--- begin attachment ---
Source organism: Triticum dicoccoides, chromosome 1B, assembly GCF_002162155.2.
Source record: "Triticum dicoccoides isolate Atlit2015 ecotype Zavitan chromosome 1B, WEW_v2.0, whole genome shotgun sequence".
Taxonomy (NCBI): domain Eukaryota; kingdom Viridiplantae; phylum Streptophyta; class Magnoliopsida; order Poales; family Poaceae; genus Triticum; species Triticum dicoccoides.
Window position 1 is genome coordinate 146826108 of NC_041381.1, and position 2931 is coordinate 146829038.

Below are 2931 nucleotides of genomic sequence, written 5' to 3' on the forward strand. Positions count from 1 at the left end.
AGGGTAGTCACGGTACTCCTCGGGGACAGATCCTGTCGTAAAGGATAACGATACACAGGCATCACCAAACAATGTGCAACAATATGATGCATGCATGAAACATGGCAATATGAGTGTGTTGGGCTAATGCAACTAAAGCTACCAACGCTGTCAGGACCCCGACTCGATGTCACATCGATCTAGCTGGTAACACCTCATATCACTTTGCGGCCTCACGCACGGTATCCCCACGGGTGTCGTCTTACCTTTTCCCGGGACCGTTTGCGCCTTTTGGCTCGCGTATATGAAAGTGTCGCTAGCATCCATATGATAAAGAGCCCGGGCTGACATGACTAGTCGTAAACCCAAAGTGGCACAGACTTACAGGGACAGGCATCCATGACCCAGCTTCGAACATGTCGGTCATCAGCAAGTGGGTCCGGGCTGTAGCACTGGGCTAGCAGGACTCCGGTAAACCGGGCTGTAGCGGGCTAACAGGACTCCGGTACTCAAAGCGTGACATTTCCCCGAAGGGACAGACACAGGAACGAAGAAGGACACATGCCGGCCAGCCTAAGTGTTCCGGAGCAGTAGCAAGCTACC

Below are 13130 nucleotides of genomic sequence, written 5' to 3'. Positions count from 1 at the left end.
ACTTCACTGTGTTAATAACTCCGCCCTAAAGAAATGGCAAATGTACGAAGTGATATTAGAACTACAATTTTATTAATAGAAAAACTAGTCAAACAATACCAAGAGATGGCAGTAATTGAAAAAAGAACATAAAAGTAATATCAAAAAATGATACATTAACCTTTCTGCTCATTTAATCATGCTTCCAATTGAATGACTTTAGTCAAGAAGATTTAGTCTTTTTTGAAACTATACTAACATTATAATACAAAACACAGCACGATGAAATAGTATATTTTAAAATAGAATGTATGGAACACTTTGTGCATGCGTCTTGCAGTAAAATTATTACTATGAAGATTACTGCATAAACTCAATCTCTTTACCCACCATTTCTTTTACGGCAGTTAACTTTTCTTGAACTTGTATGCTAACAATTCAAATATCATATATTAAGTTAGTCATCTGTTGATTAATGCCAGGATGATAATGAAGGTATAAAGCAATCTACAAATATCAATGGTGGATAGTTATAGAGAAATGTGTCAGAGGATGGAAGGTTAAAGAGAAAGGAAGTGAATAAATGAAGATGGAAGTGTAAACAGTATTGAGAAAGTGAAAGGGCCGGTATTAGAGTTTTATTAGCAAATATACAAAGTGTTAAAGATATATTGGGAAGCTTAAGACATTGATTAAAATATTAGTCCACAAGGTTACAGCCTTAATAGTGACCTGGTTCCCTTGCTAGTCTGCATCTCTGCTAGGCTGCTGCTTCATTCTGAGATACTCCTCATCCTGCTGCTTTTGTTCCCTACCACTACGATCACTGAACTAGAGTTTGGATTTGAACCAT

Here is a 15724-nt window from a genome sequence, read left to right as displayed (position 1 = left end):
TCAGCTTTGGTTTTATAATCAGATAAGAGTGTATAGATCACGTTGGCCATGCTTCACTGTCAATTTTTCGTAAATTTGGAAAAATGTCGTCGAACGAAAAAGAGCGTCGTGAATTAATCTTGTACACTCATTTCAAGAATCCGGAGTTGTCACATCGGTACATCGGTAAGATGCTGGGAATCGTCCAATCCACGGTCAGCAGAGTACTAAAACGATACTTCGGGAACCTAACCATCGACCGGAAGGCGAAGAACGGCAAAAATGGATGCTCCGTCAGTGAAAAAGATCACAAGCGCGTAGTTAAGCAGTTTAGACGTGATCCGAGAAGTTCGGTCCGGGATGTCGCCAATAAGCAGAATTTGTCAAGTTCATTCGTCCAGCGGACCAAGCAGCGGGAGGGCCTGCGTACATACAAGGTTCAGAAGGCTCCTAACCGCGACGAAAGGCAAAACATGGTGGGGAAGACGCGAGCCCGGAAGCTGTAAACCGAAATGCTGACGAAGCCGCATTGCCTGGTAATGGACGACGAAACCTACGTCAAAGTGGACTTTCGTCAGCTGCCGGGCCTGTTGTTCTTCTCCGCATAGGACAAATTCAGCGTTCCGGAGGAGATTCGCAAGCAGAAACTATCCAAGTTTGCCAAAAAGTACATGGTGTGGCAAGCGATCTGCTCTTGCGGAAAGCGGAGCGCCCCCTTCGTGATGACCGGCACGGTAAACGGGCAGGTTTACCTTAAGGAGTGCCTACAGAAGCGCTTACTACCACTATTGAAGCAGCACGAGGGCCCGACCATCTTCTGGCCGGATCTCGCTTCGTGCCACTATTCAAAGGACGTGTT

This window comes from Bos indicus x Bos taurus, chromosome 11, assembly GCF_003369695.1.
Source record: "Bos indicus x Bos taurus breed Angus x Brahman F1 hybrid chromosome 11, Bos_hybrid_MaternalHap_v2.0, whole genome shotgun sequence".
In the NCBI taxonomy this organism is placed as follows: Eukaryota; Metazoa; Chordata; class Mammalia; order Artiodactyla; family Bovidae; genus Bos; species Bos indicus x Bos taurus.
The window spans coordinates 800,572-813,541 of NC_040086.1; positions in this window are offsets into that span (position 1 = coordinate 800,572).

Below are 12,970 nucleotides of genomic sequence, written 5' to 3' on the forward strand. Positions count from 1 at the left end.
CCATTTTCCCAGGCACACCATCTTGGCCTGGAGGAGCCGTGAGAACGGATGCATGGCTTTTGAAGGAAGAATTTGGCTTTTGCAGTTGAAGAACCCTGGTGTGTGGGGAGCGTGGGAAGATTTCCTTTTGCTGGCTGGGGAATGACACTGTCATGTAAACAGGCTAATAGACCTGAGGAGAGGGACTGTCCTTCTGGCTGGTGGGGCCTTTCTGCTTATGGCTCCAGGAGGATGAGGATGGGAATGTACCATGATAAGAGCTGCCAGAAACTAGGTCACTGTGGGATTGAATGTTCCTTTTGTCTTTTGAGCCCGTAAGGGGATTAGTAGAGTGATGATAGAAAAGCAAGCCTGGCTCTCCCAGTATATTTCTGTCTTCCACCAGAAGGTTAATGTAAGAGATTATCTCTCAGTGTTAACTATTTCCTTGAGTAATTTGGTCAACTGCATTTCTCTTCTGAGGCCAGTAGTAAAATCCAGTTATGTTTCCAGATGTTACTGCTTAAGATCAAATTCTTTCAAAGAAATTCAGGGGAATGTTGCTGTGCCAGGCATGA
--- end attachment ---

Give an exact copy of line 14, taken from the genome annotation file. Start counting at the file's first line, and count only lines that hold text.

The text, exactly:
The window spans coordinates 800,572-813,541 of NC_040086.1; positions in this window are offsets into that span (position 1 = coordinate 800,572).